Thursday, April 15, 2010


Those who stopped buying packs of baseball cards years ago may be surprised to learn that neither wax nor gum are part of the package. Topps quit placing gum in its packs in '92, when it started "modernizing" its cards in order to compete with Upper Deck and its other competitors. The UV coating and higher-quality cards meant that not only would wax packaging be discontinued, but the wax and gum stains would no longer be a cold hard fact of life for collectors.

The ironic part of gum's eviction from Topps' packs is that the company had spent a lot of money over the years on lawyers who argued before a number of courts that only Topps should be allowed to have it in their packs in the first place. Then, once the hobby began to argue they didn't need the gum anyway, Topps unceremoniously dumped it.

Topps wasn't the first to sell cards along with gum. The practice began long before Topps was founded. Cards were being sold along with candy products since at least 1903, even as they were still appearing in tobacco packages. By the time Topps came on the scene in 1951, baseball cards were widely known as "gum cards." When Topps drove Bowman out of business in 1956, it became the only major manufacturer of baseball cards. Topps signed all major leaguers to a contract and prohibited them from appearing on cards made by any other gum company.

During the next 25 years, Topps enjoyed a virtual monopoly. Some competition did show up on occasion. Another gum manufacturer -- Fleer -- issued some minor "old-timers" sets in the early 60s and began to issue a contemporary set in 1963 (without the gum) before Topps went to court and halted it. Post issued some cards on cereal boxes for a few years in the 1960s, and Kellogg's distributed cards inside cereal boxes from 1970-83. Jell-O also placed cards on their boxes of gelatin mix. Hostess printed cards on boxes of Twinkies and cupcakes through the late 1970s. For baby boomers, collecting baseball cards meant buying sugary cereal, snack cakes and a lot of gum. Dentists across America must have been happy with all the extra business.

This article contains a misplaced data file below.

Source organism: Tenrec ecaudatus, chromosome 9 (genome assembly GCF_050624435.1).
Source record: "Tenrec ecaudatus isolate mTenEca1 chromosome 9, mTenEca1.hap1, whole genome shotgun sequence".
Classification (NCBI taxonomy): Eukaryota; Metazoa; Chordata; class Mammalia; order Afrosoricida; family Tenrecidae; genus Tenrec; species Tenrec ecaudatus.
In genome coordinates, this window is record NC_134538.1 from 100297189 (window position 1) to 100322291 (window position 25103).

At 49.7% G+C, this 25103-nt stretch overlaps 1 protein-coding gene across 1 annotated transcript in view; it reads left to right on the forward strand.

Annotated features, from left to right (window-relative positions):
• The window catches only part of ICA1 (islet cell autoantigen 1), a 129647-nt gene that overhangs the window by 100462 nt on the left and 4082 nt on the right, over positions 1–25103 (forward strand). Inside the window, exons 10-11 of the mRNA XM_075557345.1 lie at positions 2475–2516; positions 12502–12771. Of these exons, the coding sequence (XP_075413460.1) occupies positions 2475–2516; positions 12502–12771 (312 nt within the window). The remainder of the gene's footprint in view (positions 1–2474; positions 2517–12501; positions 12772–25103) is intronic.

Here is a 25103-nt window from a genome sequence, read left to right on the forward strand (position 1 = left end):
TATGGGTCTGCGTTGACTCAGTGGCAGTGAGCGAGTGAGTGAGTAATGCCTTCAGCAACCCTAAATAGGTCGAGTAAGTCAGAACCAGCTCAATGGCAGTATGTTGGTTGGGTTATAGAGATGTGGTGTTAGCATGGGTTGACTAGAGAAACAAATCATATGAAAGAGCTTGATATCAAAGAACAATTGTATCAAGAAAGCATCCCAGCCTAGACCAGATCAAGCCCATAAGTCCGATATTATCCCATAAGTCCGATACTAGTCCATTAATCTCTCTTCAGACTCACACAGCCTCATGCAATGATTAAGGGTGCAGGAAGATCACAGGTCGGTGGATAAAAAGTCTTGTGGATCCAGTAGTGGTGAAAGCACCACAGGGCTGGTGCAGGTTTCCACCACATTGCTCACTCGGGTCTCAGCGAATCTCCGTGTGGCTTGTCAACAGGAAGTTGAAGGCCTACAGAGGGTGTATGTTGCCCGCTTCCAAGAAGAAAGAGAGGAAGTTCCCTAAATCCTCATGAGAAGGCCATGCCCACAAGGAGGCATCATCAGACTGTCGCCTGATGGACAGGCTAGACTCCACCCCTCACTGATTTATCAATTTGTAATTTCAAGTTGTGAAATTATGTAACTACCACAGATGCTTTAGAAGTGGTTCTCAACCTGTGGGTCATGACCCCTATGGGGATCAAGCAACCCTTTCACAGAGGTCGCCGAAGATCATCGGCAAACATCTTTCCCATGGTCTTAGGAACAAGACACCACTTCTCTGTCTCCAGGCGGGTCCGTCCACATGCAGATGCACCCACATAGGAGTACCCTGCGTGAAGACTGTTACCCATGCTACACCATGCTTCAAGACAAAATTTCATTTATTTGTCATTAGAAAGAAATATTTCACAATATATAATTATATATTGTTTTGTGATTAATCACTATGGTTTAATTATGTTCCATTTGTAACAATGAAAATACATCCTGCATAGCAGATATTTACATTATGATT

In my own youth (late 70s-mid 80s), I didn't chew a lot of gum for a different reason. I wasn't so concerned about cavities as I was in breaking my teeth, because the slab of gum was so hard. Instead of chewing the gum that came in the packs, I either gave them to my sister or tossed them away with the wax packaging and that contest card Topps included in each pack.

In 1990, I read an amusing article about Topps' gum by Jim McLaughlin ("proud possessor of eight Topps-induced cavities") in the old Baseball Cards Monthly magazine. He related his theory that Topps bought a stockpile of gum back in 1954, stored it in an underground vault and was still giving it out. It seemed to be a reasonable explanation of why the gum was getting harder and more stale with each passing year. I'm certain he was kidding, but at the time I wasn't so sure.

Has it really been that long ago? New collectors have no recollection of gum residue sticking to the back of Dave Winfield's card, nor of wax stains that ruin Carlton Fisk's picture. Back then, inserts were contest cards, stickers or puzzle pieces often thrown away, rather than a "chase" card that may be worth the extra money you have to spend on a pack now.

In Topps and Bowman Heritage packs today, the gum is soft, larger and wrapped inside cellophane to keep the residue off the cards. The wrappers aren't wax, the gum isn't hard enough to sculpt diamonds with, and they cost three or four dollars a pack. It just isn't the same.

Which brings me to my lament: instead of gum, I really wish they could bring back the old prices I paid for a pack of cards.

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